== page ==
Jodi Picoult’s latest book A Spark of Light is a terrific read. The novel’s structure is interesting in two ways, both of them challenging but superbly executed: The story builds backward from the climax, and there are several characters with points of view.
The characters’ perspectives are in conflict to one another—to the point of life and death—but Picoult portrays them all in a way that makes them easy to empathize with. The book focuses on the theme of women’s reproductive rights. The topic is difficult, divisive, and controversial, but Picoult handles it courageously and fairly.
Within the fast-moving story, there are moments of writerly depth. A couples passages particularly stood out to me:
“One minute, Olive had been there, staring so fierce at Wren—as if she could hold on to the world if her eyes stayed open—and then, in a beat, those eyes stopped being windows and became mirrors, and Wren saw only a reflection of her own panic.”
To be a woman mean to have “to make decisions, sometimes terrible ones. Children were told what to do. Adults made up their own minds, even when their options tore them apart.”
Picoult did a tremendous amount of research in order to portray the topic honestly. In addition to speaking to experts in the field, Picoult spoke with 151 women about their abortions. Her concluding sentence in the Acknowledgments section is, “It is my hope that as more stories like this are told, fewer women will have to remain anonymous.”
In her concluding notes, Picoult also connects status and class with the topic of women’s reproductive rights. It is illuminating to read, for instance, that between the years 2000 and 2008: “For women in poverty, abortion rates increased 18 percent. For wealthy women, abortion declined by 24 percent. That means poor women are getting pregnant when they don’t want to. In fact seven out of ten women who terminated a pregnancy made less than $22,000 a year.”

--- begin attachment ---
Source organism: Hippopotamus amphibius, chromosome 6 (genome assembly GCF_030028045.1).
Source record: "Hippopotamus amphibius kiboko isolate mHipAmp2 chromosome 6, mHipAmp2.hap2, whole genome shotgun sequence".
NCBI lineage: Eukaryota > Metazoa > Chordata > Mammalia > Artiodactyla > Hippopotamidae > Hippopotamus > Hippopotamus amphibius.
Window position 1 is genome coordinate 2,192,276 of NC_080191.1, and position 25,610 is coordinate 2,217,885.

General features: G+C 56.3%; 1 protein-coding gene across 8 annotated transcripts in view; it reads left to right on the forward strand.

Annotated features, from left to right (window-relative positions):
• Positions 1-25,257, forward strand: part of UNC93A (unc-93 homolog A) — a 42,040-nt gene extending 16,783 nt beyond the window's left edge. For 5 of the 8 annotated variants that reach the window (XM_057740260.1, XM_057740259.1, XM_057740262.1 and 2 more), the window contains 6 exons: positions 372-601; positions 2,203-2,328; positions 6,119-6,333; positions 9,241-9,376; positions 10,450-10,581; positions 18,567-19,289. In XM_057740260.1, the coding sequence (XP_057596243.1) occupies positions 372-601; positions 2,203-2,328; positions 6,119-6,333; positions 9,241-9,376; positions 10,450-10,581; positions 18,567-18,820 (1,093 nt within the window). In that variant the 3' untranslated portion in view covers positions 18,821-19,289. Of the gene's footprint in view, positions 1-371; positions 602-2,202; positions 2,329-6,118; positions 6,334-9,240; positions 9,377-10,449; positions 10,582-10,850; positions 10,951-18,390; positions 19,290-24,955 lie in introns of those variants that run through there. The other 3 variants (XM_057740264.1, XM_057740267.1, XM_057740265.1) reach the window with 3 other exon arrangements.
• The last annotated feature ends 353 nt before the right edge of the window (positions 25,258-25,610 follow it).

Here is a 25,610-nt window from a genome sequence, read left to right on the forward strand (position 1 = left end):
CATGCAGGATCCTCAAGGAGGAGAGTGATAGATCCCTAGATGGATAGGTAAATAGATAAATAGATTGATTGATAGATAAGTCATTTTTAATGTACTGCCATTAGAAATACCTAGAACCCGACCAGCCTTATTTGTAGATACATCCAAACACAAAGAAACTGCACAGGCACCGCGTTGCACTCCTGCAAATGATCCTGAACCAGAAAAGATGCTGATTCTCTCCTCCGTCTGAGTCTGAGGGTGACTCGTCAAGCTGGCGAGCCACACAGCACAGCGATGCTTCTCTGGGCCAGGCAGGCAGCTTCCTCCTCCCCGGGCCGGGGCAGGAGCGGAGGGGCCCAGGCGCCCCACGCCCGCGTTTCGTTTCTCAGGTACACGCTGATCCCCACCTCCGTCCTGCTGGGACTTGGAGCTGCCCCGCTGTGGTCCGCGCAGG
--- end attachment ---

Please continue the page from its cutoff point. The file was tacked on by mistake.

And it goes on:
A Spark of Light is an excellent book for all kinds of readers—for women who have had abortions or considered them, for women and men who are opposed to them, and for anyone who wants to read an enjoyable story told at a galloping pace.
The lives of ordinary people become intertwined when a gunman takes hostages at a women’s clinic in the #1 New York Times bestselling author’s latest.
At Mississippi’s sole remaining women’s reproductive services clinic, a gunman bursts in and takes its patients and staff hostage. The stories that brought these individuals to the clinic vary, from a woman awaiting cancer screening results to a protestor hoping to catch the clinic in a scandal that could be used in a pro-life campaign. Then there is the police hostage negotiator, whose daughter is also trapped inside the facility, and the gunman himself, who has a vendetta to carry out. Meanwhile, across the state, a seventeen-year-old woman lands in the hospital after an attempt to self-terminate her pregnancy and is subsequently charged by the pro-life DA for the murder of her unborn child. They, too, are connected to the events unfolding in the clinic.
As the book moves backward in time, each chapter set one hour earlier than the last, we learn how all these people and their stories are unwittingly connected–and that none of these characters’ reasons for being where they are at this fateful place and time are exactly what it appears at first glance.